This is a follow up question to my previous question.

It is perfectly clear to me what a metric space is. Basically, one can see that notions like convergence and continuity only depend on some sort of closeness or distance, so we can define a distance and then talk about these things.

Now it might happen that we have a vector space and we would like to talk about these concepts. Now in some cases we want the metric to respect the vector space operations because otherwise we can't really make use of them.

This means that the distance should have some additional properties: $$(i) d(w,v)=d(w+u,v+u)$$ $$(ii) d(\alpha u,\alpha v)=\lvert\alpha\rvert d(u,v)$$

In most cases we introduce a norm which in turn induces a metric with these properties. The norm itself can be seen as a generalization of length, size or magnitude, so it is also an inuitive concept.

Now I've got 2 questions:

1)I am wondering if the only reason to introduce a norm is to be able to talk about convergence and continuity or are there other reasons why one would want a generalization of length for arbitrary vector spaces. Are there other things we can do once we have a norm? If yes, please provide an example. If not why don't we just define a norm as a metric with the additional properties (i) and (ii). I am guessing it´s because the properties of the norm are sufficient and we want our definitions to be short.

2) What is the intuition for the triangle inequality for an arbitrary norm in any vector space? In $\mathbb{R^{n}}$ it makes sense to require that the length of a sum of two vectors is smaller than the sum of the length since the directions might be different. For example, why should this be true if I have some norm for a function space? For a distance this is intuitive since it basically says that the shortest path between 2 points is a line between the points.

Thanks very much!


Regarding 2) it might make sense to view the norm as a generalization of the absolute value rather than the length in $\mathbb{R^{n}}$. Intuitively the absolute value gives the magnitude of a number. The triangle inequality can be seen as the property of subadditivity. In higher dimensions it then makes sense to say the magnitude of a vector is its length. Of course it satisfies the properties of a norm.

  • $\begingroup$ I think you are using the word "generalisation" back to front $\endgroup$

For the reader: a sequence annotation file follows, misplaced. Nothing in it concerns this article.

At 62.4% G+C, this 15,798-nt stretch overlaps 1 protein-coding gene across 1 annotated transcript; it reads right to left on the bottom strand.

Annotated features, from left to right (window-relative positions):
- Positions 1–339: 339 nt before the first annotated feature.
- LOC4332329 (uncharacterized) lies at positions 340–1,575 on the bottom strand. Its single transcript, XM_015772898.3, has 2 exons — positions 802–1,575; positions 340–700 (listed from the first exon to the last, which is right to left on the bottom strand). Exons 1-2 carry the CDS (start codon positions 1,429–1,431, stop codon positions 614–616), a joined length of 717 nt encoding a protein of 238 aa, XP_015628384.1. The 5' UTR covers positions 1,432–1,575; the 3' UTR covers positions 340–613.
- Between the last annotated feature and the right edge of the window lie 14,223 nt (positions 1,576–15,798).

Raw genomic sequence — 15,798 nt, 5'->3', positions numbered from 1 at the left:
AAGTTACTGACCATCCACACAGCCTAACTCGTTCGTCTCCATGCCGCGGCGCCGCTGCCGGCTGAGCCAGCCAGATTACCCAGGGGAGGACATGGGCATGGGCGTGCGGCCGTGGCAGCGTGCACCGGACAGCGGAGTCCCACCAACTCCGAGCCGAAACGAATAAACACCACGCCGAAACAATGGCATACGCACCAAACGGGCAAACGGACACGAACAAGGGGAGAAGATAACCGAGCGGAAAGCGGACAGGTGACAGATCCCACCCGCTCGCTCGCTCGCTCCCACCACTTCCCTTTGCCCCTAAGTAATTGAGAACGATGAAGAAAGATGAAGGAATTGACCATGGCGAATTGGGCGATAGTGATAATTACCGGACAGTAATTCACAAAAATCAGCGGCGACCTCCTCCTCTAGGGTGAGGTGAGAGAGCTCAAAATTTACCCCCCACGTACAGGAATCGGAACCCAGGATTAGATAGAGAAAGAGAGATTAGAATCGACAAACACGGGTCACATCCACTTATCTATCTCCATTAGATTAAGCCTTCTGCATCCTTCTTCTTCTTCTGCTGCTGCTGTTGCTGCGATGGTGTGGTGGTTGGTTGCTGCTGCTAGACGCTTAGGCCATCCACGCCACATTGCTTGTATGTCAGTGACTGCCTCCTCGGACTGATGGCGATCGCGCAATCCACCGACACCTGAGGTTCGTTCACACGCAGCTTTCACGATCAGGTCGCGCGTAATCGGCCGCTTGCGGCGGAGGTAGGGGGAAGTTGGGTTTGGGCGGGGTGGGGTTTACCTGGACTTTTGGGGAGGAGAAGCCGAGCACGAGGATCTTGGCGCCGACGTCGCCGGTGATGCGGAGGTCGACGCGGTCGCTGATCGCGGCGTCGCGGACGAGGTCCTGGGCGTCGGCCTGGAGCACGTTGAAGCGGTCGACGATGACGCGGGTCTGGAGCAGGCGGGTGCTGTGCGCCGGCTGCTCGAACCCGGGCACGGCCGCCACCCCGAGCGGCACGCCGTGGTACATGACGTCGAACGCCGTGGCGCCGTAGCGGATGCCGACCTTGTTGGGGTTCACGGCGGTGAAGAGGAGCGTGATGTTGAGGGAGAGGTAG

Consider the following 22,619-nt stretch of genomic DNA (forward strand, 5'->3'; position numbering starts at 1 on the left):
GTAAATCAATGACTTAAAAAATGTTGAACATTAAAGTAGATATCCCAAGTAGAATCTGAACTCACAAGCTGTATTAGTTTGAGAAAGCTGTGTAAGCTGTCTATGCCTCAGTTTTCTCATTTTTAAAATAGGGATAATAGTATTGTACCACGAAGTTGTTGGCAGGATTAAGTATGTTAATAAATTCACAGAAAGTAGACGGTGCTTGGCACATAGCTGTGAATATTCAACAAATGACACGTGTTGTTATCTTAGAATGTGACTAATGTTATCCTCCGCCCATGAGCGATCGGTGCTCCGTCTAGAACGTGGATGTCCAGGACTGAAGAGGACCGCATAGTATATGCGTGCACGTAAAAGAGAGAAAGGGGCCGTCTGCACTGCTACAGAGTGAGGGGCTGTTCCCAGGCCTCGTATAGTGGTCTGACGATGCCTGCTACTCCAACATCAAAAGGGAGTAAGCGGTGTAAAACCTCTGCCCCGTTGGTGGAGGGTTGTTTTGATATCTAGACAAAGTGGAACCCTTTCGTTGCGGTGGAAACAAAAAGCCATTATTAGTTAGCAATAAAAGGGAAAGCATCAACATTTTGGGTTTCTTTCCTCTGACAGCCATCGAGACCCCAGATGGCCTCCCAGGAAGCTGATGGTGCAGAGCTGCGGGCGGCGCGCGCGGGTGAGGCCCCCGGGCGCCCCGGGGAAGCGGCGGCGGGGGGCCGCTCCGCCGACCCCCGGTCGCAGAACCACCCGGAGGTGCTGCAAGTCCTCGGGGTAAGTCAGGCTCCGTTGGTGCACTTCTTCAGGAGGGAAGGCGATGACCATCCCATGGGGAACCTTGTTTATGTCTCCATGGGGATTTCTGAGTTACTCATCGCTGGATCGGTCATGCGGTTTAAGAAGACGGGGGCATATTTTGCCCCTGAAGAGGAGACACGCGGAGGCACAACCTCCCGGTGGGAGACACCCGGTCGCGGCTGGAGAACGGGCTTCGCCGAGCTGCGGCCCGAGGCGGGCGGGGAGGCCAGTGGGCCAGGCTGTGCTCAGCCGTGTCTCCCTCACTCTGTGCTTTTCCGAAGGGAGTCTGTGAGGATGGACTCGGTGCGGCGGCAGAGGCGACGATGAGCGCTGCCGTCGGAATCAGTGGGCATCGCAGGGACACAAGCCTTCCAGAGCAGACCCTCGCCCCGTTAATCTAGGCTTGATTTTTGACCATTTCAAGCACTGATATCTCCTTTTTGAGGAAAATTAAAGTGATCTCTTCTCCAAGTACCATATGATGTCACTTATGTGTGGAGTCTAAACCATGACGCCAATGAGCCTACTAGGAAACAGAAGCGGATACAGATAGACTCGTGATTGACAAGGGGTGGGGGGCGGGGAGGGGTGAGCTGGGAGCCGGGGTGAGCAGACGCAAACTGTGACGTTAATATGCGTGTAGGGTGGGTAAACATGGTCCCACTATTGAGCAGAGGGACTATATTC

– Ali
    Feb 12, 2020 at 11:22
  • $\begingroup$ I am not sure what you mean. But I've just corrected an error. I meant to say "The norm itself can be seen as a generalization of length, size or magnitude...". $\endgroup$ Feb 12, 2020 at 11:27
  • $\begingroup$ I've only said that a norm induces a metric. The norm itself is not a metric and as I've pointed out it generalizes the notion of length, size or magnitude while a metric is a generalization of distance. I see what you mean, but I am interested in the norm viewed as generalization of length. $\endgroup$ Feb 12, 2020 at 11:32
  • $\begingroup$ Sorry I think you had said that the norm was a generalisation of the distance $\endgroup$
    – Ali
    Feb 12, 2020 at 11:33
  • 1
    $\begingroup$ I guess, condition (ii) would go like $d(\alpha u,\, \alpha v) =\alpha\cdot d(u,v)$ for $\alpha>0$, right? Is it clear that a metric on an $\Bbb R$-vector space is induced by a norm iff (i) and (ii) hold? $\endgroup$
    – Berci
    Feb 12, 2020 at 11:40

1 Answer 1


(1) Well, apart from convergence and continuity, it allows us to talk about completeness. Complete normed spaces are called Banach spaces and are vastly important. But we can talk about completeness in the general setting of a metric space, so this doesn't answer your question. My guess for defining norms as we do, instead of requiring structure-preserving properties out of a metric, is that norms themselves can be induced out of inner products in a natural way: in some way, norms are at the "structural midpoint" between a purely topological notion (a metric) and a purely linear one (an inner product).

(2) One reason for requiring that metrics (and thus norms) satisfy the triangle inequality is that, otherwise, you can't really deal with convergence in the way we are used to, and this would make the whole edifice of analysis come crumbling down. Convergent sequences wouldn't be Cauchy, so completeness would be harder to define. Convergent sequences wouldn't be bounded. Differentiable functions wouldn't be continuous. The Banach fixed point theorem would not hold, so you wouldn't be able to prove ODE solution uniqueness. From a theoretical point of view, it would be a mess.

This is ultimately because, out of all the axioms in the definition of a metric, the triangle inequality is the one encoding the notion of "nearness" required for the basic idea of convergence.

  • $\begingroup$ Thanks for your answer. Actually, I am looking at inner products as well now, but I wanted to clear up my understanding about norms first. So it seems like you agree that we only define norms because it is useful and because of their relation to inner products? I haven't quiet figured out what an inner product does. Usually I try to understand it in Euclidean space first, but so far I haven't understood the intuition behind the fact that the Euclidean norm is the square root of the scalar product. $\endgroup$ Feb 12, 2020 at 12:10
  • $\begingroup$ As for the triangle inequality I know that it's needed for convergence and all that and if I think in terms of distance then all of it makes sense, but once I think of magnitude or size as a generalization of the Euclidean norm then my intuition for the triangle inequality kind of breaks down. In Euclidean space length must be subadditive because two vectors can have different directions, but I can't seem to make sense of this in more general spaces since there is not really a direction. $\endgroup$ Feb 12, 2020 at 12:12

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